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I read, both on SO and other sites, that $_SERVER['HTTP_REFERER'] is something we, as programmers, should always avoid. Reading the PHP manual we encounter these lines:

The address of the page (if any) which referred the user agent to the current page. This is set by the user agent. Not all user agents will set this, and some provide the ability to modify HTTP_REFERER as a feature. In short, it cannot really be trusted.

Considering "user agents" things such as Web Browser (Safari, Chrome, Opera, Firefox, basically they are all), the manual tell us that this variable may be changed by them. Here it comes my first question:

Question 1: Why should "users agent" modify this parameter? What are the reason for a web browser not to set this parameter?

It's just inquisitiveness, and i'll not use $_SERVER['HTTP_REFERER']. From my latest statement, it's oblivious that, if we do need of such a function, we need to figure something out. The first thing that comes in my mind is a cookie solution, in which we do something like:

setcookie('latest_page', __FILE__, 60 * 60 * 24 * 7);

And then, based on how you prefer to do it, you can recover what you need. Here it comes the second and last question:

Question 2: Is this way the best? Are there any way to improve it?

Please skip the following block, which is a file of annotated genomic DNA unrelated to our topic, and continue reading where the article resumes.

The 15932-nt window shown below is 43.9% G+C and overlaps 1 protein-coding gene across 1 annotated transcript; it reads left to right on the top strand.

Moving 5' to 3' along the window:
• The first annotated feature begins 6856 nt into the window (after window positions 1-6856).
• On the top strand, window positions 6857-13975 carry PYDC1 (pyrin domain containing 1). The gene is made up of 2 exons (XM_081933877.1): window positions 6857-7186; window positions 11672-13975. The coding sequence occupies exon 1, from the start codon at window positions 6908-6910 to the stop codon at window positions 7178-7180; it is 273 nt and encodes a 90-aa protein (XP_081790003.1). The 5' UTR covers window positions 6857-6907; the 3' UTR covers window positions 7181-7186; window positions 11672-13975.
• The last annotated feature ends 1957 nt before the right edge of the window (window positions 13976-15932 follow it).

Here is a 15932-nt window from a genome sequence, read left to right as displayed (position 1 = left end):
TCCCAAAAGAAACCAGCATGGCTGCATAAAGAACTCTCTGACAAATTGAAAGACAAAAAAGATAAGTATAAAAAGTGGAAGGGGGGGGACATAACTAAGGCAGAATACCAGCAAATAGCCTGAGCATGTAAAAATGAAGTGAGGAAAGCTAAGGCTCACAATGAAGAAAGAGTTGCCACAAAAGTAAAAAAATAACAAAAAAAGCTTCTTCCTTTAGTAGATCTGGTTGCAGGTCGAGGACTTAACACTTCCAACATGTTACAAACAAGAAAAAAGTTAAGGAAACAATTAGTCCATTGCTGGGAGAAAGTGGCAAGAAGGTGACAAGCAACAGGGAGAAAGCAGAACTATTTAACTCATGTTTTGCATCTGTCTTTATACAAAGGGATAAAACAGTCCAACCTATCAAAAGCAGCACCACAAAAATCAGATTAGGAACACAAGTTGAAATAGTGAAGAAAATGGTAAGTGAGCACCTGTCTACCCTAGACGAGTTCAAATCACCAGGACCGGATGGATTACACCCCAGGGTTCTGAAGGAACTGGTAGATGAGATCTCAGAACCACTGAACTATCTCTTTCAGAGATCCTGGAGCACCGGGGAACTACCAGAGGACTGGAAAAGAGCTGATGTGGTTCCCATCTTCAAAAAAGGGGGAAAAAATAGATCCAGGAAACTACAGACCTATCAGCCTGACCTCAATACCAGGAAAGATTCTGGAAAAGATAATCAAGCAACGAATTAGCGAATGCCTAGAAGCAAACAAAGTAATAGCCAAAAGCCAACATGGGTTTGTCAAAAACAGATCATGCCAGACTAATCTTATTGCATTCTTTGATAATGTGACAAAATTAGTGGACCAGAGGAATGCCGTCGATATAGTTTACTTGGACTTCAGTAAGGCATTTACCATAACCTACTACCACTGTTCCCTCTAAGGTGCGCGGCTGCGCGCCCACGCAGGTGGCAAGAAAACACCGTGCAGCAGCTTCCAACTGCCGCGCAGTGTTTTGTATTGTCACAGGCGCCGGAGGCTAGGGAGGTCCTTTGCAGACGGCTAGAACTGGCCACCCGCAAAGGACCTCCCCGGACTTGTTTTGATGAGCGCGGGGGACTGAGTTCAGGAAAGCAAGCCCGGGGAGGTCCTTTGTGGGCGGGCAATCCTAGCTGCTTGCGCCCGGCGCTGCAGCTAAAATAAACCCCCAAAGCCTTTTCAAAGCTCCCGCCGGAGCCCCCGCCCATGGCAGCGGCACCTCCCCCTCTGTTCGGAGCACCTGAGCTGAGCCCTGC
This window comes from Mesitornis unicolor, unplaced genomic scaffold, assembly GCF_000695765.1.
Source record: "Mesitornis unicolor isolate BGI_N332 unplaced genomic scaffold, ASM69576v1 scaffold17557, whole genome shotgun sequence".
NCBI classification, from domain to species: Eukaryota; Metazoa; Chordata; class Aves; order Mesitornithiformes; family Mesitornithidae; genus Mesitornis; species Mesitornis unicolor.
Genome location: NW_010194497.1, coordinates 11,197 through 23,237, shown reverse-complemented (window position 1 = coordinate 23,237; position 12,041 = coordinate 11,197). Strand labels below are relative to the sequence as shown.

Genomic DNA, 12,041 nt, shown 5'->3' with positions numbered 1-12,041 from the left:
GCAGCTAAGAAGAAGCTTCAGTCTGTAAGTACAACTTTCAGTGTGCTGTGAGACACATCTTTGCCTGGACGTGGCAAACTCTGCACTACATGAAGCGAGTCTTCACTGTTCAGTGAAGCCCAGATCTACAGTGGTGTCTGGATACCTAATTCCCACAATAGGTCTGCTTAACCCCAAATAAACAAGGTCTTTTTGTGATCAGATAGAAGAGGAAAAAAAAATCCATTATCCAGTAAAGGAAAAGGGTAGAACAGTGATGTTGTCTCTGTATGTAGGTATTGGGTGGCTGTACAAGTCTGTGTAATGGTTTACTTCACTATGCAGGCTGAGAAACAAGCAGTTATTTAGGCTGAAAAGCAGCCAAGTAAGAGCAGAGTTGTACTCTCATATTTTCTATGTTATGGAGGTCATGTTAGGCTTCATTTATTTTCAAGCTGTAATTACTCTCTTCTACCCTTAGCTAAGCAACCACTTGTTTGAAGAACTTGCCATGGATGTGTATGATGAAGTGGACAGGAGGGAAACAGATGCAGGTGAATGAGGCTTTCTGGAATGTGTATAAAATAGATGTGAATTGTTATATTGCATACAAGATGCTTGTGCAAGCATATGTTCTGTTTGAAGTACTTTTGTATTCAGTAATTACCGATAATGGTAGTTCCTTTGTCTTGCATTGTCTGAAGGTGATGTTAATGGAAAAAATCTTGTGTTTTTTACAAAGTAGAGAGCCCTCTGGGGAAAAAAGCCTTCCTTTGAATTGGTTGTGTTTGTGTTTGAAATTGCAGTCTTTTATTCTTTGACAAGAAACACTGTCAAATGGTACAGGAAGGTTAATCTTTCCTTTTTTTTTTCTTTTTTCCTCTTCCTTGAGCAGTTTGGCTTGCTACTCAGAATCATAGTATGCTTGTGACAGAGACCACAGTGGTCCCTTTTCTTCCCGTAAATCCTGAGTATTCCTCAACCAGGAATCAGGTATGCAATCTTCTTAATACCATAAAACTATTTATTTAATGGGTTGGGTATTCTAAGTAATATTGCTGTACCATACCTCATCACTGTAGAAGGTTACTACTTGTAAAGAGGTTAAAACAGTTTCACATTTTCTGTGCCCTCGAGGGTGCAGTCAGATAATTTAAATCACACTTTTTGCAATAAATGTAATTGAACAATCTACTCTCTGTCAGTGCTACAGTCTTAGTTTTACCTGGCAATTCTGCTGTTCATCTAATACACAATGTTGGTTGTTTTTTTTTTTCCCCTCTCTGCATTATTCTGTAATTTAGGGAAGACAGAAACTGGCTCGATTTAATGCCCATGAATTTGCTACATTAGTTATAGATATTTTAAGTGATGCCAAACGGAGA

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What do you need referer for? – zerkms Feb 20 '11 at 13:04
@zerkms, for a "Go back" link. – Shoe Feb 20 '11 at 13:05
Pigarelli: in what cases? In 99% of cases you can generate back link, just because you have all the information for that. – zerkms Feb 20 '11 at 13:14
@zerkms how we can generate that? the Stackoverflow, for instance, if you are not logged in sends you back where you were after you login, so I need the same thing: how to know where the user came from without HTTP_REFERER? – Acute Feb 16 '12 at 6:14
@Acute: the login url at SO looks like http://stackoverflow.com/users/login?returnurl=%2fquestions%2f9306434%2fnot-get‌​ting-the-text-from-edit-field --- you see the returnurl parameter? So you login script knows where to redirect user because the url is passed to the script in explicit way (by parameter) – zerkms Feb 16 '12 at 6:16
up vote 5 down vote accepted

There is no reason to avoid HTTP_REFERER. Just when using it, be aware that it's not always set, and that it can be freely manipulated by the client, so it is untrusted data.

The vast majority of clients sets the variable, and does so correctly.

The main reason for blocking it is privacy: For example, when opening an E-Mail in a web mail client, links to external images would carry the web mail service's address in the HTTP_REFERER header. That's why GMail and Yahoo make efforts to block it.

The workaround you suggest works only for movements within the same site, and will break if the user has more than one tab/browser window open with which they browse your site. If you need to know the referring page, the superior method is to add a GET parameter like

<a href="otherpage.html?from=thispage.html">

Edit: One example where relying on HTTP_REFERER is dangerous would be showing a live-updated list of referring sites on your main page ("Visitors came from...") it would be easy to smuggle arbitrary URLs into that list by visiting your site with a fake HTTP_REFERER set.

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Oh, well. Yeah. I would use it only for my web site. And anyway, thanks for providing the GET workaround. – Shoe Feb 20 '11 at 13:07

Why should "users agent" modify this parameter? What are the reason for a web browser not to set this parameter?